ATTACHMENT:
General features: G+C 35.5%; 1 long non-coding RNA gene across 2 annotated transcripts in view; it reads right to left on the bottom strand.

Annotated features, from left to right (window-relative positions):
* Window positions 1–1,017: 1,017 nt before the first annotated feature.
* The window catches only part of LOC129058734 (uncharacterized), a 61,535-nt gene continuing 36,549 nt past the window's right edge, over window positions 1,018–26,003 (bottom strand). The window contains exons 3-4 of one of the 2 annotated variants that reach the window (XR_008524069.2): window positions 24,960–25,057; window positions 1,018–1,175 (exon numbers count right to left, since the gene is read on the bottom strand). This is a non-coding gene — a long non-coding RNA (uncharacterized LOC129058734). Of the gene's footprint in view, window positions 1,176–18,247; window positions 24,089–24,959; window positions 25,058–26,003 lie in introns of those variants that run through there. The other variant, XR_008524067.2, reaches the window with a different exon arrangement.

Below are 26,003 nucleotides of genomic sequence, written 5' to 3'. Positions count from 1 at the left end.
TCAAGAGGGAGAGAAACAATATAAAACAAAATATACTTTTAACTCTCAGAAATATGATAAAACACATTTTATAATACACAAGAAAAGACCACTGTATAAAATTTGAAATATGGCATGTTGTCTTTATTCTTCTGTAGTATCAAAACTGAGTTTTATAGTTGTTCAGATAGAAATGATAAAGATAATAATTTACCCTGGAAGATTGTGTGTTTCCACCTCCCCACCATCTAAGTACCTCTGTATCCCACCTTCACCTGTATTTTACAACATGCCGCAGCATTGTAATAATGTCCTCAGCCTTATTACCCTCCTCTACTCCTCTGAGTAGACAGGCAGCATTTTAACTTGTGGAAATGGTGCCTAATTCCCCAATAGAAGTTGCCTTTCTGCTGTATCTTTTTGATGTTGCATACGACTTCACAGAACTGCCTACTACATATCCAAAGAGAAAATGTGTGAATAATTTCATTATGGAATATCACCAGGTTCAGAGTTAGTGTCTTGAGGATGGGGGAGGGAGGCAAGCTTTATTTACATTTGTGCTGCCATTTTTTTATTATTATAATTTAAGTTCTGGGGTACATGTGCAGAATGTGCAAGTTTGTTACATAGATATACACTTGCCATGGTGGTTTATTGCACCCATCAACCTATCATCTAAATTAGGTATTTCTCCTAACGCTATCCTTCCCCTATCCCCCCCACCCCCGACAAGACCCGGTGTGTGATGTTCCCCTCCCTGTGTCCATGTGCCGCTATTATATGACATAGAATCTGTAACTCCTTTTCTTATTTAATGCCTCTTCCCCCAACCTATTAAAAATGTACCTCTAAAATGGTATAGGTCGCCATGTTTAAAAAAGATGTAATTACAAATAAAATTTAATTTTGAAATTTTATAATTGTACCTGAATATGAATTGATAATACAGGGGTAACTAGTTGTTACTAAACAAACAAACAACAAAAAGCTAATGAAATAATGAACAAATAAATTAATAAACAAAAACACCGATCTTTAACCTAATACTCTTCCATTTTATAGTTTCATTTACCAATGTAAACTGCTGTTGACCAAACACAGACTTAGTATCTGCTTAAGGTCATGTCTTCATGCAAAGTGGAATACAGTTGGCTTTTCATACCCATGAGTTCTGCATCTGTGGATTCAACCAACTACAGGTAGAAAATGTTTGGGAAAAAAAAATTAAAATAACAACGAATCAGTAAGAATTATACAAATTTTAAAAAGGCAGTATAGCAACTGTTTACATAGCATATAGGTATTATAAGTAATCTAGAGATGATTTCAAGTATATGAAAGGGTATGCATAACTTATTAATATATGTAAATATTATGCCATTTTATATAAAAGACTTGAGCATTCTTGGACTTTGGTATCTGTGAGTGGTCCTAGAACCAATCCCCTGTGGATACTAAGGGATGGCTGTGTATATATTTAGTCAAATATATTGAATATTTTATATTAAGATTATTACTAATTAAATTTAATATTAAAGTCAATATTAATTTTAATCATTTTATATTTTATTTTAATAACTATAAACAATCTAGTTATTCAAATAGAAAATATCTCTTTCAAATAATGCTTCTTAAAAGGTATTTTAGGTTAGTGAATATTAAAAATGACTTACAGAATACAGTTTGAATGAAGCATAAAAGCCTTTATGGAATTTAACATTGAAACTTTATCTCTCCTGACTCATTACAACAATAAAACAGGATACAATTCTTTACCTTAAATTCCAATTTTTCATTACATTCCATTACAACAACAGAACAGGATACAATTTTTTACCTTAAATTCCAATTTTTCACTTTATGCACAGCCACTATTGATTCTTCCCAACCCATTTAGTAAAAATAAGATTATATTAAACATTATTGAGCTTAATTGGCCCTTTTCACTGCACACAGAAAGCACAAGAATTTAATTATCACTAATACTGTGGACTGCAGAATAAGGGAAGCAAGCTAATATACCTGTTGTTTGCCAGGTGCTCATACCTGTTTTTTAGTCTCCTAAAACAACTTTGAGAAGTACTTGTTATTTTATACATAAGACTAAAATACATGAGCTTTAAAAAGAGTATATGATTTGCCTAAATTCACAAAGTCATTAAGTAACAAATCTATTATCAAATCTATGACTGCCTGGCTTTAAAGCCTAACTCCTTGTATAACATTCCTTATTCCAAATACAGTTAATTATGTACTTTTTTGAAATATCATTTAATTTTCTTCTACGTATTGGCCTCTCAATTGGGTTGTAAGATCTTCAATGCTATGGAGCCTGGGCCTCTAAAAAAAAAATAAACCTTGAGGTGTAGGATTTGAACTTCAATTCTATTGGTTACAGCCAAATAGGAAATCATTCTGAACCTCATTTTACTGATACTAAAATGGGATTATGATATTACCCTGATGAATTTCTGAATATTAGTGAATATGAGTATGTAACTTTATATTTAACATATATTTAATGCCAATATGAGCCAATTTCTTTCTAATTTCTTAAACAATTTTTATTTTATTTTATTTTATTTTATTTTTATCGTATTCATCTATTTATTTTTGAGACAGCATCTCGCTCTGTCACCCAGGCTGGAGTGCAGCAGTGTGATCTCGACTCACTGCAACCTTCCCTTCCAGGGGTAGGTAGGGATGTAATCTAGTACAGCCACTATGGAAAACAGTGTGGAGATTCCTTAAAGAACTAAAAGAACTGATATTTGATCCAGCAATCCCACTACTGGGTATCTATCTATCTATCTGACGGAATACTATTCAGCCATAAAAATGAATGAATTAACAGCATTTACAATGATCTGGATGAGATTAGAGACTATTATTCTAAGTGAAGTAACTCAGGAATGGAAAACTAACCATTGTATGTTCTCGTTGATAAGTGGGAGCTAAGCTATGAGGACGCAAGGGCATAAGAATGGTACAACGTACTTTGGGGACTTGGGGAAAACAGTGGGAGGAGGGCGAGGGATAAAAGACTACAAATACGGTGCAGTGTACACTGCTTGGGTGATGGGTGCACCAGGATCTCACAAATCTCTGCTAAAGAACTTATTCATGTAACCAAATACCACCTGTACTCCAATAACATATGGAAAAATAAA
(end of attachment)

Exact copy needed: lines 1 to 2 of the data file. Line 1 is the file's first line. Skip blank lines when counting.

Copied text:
General features: G+C 35.5%; 1 long non-coding RNA gene across 2 annotated transcripts in view; it reads right to left on the bottom strand.

Annotated features, from left to right (window-relative positions):